By: Nick Gambino
Lady Gaga’s performance at Super Bowl 51 was pretty amazing from her aerial descent from the top of the stadium to the stage to her perfectly executed choreography (including some beautifully nostalgic Madonna moves).
But one thing that really stood out was the light show in the sky. Little lights formed to show different images including the Pepsi logo, the Intel logo and of course the American flag. A lot of us were watching but it wasn’t until it was revealed that each light was a drone that we were truly impressed.
The technology and coordination that goes into something like that is pretty intense. Hundreds of small lit-up drones flying into various positions at just the right time to form images – that’s no small feat.
Now it’s been revealed to The Verge that the drone part of the Super Bowl’s halftime show wasn’t actually live though it was made to seem so. That means any time you saw the drones including Lady Gaga’s intro performance of “God Bless America” and “This Land is Your Land” before jumping off the top of the football stadium, was pre-recorded.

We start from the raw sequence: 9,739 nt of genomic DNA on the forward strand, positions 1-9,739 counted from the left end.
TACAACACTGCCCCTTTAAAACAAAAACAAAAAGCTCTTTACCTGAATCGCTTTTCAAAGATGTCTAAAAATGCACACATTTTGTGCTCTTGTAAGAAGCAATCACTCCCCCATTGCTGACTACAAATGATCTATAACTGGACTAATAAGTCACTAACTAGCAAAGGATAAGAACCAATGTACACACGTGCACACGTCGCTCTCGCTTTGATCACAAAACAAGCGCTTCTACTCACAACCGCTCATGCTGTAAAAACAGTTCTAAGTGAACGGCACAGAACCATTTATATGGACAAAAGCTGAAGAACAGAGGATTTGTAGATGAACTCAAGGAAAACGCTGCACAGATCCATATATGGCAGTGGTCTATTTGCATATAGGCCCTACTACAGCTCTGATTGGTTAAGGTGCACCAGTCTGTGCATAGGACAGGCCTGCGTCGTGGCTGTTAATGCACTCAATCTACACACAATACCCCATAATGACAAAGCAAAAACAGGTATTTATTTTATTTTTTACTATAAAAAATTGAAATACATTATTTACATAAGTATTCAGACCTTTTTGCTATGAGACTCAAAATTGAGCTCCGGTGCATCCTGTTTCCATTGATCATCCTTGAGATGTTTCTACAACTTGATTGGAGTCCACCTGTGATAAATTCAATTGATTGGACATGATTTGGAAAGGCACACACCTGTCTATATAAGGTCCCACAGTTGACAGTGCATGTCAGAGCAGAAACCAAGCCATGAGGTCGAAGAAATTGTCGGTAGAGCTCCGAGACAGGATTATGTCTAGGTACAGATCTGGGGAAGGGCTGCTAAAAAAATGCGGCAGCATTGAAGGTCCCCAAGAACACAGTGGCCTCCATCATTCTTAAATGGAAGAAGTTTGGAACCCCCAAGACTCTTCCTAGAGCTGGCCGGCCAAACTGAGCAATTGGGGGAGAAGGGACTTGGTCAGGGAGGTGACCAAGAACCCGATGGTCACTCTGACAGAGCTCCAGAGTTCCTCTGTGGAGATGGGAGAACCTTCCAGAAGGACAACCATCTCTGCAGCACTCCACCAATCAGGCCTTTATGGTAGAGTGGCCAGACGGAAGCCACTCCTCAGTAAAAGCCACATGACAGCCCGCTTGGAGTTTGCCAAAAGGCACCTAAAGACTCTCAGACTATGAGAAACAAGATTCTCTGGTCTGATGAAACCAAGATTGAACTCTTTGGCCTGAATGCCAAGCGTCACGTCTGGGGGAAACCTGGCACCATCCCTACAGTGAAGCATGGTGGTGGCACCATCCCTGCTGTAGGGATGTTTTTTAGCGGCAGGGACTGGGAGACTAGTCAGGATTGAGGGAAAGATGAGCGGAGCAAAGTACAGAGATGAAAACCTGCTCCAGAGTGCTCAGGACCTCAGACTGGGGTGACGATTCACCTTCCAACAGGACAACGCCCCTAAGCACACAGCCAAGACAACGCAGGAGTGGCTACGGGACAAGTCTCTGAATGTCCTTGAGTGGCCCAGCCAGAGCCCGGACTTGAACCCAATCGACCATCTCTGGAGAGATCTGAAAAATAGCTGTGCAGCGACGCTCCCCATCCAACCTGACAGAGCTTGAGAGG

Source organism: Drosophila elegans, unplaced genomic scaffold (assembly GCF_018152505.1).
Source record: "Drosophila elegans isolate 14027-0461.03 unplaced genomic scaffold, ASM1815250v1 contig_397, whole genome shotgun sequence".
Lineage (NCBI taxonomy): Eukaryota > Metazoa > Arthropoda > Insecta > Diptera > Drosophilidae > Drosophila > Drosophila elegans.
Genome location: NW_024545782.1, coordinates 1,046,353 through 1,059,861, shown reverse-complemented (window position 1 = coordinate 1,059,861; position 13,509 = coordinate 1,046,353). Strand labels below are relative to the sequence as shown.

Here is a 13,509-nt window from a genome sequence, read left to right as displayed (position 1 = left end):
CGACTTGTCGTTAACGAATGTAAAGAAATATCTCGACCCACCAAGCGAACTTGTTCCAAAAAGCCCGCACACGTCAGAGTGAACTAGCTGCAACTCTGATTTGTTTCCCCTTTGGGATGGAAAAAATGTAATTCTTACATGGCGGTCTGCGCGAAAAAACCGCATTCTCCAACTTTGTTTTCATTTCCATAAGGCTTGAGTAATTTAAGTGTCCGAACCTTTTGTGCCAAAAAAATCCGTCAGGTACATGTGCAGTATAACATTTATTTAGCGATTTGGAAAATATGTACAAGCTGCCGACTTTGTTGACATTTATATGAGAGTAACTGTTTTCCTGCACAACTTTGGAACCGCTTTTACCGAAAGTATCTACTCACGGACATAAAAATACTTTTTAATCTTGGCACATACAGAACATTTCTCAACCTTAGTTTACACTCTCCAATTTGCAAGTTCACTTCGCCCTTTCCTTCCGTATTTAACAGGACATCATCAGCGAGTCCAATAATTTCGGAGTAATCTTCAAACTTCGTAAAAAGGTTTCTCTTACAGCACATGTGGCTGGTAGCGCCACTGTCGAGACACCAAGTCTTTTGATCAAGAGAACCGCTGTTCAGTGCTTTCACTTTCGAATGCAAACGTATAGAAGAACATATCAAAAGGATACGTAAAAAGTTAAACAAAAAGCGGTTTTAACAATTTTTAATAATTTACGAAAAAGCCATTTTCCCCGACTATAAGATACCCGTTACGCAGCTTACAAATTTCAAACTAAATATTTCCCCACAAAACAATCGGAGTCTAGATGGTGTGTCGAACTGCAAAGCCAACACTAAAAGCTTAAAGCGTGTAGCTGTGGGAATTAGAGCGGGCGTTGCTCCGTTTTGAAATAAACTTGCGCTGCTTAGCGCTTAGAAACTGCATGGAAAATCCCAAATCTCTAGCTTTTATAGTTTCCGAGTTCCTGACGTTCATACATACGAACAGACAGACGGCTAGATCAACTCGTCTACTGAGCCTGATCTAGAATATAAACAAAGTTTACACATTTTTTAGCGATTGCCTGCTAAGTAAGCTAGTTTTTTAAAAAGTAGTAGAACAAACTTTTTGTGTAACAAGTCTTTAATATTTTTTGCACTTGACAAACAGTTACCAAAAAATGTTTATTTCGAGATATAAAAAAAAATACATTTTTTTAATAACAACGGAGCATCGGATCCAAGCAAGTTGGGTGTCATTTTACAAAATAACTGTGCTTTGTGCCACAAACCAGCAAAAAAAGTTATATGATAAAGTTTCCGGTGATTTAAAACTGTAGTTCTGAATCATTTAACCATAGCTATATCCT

Now before you feel slighted, it wasn’t so much a cop out by those behind the drones as it was a legal issue. The FAA forbid drones from flying within a radius of 35 miles from the stadium during the Super Bowl. There are obviously risks involved with hundreds of flying robots whizzing around performing various maneuvers directly above hundreds of thousands of people.
So it’s not that you were fooled as they did actually perform those maneuvers and those light tricks with flying drones. It’s just that it was several days earlier. Hey better than someone getting impaled by a robot when they’re just trying to enjoy a hot dog.
Though with the should-have-been-impossible comeback that Tom Brady and the Patriots pulled off overcoming a 25-point deficit in the 4th quarter resulting in a historic win in overtime, somehow I don’t think the drones’ light show was the most talked about moment of the night.
ABOUT THE AUTHOR
Nick Gambino is a regular script writer and tech beat reporter for NewsWatch. He lives in Northern Virginia with his wife and daughter.